IT is many people’s dream to own a home of their own and this has driven them to work diligently and save up their hard-earned money to one day make their dream come true.
However, for many Malaysians, things are not turning out the way they wish as house prices in major cities including Kuala Lumpur, Johor Bahru and Penang have been rising ahead of the growth in wages thus making it increasingly difficult to own a home in the country.
According to data from the Department of Statistics Malaysia and National Property Information Centre (Napic), the median monthly salaries and wages in Malaysia grew at a compound annual growth rate (CAGR) of 6.17% from RM1,700 in 2013 to RM2,160 in 2017 while the Malaysian House Price Index (HPI) recorded a CAGR of 7.56% from 140 points to 187.4 points over the same period.
This indicates housing unaffordability in the country and the gap between house prices to monthly salaries in urban centres could be even more sizeable, especially in the mid- and high-end housing segment.
This problem is most pronounced in Selangor, Penang, Johor and Kuala Lumpur. Data shows the gap is most severe in Kuala Lumpur with a five-year CAGR of 3.66% and 7.88% in monthly salaries and house price growth respectively, resulting in a gap of 3.22 percentage points.
CBRE|WTW managing director Foo Gee Jen notes that there is also a gap between the mean and median monthly salaries in KL, of which the five-year CAGR for the former is at 9.94% while the latter only stood at 3.66%.
“The difference in the median and mean [monthly salary] highlights the income disparity among the KL working population. Urban migration could be a reason for this as more people such as fresh graduates and young adults are moving into cities to seek better economic opportunities while the scarcity of land in city centres such as KL as well as their status as prime locations is pushing up home prices.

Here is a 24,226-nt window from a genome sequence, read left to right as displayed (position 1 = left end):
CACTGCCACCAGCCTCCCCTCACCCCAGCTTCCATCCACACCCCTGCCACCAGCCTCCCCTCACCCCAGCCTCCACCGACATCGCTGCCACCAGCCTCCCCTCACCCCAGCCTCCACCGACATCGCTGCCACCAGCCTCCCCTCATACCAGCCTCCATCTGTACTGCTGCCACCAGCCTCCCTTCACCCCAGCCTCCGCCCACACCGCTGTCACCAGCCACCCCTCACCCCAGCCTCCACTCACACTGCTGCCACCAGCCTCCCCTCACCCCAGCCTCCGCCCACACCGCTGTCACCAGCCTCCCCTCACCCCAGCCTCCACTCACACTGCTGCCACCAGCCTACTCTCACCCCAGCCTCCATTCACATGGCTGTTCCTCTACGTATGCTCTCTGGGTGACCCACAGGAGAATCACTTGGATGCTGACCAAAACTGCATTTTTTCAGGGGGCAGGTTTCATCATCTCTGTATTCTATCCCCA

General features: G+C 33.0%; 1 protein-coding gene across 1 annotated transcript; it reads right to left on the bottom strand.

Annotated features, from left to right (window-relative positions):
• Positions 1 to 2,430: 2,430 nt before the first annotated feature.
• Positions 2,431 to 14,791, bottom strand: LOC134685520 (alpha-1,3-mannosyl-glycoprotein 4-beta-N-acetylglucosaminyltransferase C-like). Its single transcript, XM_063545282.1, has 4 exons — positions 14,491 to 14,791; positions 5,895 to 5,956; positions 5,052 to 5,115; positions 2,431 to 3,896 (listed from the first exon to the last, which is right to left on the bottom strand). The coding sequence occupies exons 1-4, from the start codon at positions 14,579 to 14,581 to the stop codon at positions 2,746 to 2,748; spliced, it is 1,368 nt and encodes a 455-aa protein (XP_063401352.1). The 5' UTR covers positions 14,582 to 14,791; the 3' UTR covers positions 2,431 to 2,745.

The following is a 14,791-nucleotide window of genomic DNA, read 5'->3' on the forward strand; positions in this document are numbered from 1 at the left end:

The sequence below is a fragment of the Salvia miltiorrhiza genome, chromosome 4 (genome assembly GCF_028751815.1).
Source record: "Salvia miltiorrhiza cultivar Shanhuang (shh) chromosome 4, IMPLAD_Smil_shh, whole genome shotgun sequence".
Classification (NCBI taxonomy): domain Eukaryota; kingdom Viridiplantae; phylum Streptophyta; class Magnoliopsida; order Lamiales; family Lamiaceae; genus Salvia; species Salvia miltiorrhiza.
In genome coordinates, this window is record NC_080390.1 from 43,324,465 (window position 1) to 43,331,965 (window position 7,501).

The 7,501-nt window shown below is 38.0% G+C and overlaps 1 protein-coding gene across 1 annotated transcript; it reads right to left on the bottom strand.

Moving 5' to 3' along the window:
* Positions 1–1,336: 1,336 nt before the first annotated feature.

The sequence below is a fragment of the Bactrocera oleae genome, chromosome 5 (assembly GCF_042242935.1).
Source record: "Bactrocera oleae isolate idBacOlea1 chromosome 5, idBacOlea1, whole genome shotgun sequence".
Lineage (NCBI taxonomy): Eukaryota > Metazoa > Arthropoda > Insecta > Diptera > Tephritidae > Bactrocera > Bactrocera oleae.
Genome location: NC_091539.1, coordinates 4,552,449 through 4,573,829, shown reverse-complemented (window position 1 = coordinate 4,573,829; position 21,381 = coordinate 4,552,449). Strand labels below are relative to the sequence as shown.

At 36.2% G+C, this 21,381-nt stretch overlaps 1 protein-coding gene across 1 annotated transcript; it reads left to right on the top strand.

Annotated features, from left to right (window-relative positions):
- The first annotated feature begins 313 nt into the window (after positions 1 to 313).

“This is a reflection of the reality whereby young income earners who are presumably starting at low salaries in their careers will find it difficult to own homes in KL,” he says.
In fact, against the backdrop of a prudent lending environment combined with weakening financial profiles — especially of the young adults — the ability to secure a home loan and to pay the down payment has become more difficult, thus making the homeownership dream harder to attain.
“In the case of Penang, land scarcity will continue to underpin price growth, especially for landed residential property.
“In Selangor, landed properties located further away from the city such as Kajang, Semenyih and Cyberjaya may still offer good value for money but growing demand in these areas may drive prices up fast.
“Down south in Johor, housing prices may be further pushed up by foreign buyers from Singapore and also mainland China who are able to afford units costing more than RM1 million,” Foo elaborates.
What caused the gap?
Why is salary growth lagging behind house price growth? According to Professor of Economics at Sunway University Business School Dr Yeah Kim Leng, house prices have skyrocketed in the last housing boom.
“There were elements of speculative buying as well as strong demand triggered in part by exemptions from the real property gains tax and tax exemptions on interest payments, low interest rates, easy access to loans pushed by financial institutions, limited supply in selected high-density locations and the expectation that prices will rise further to provide healthy returns to property investments.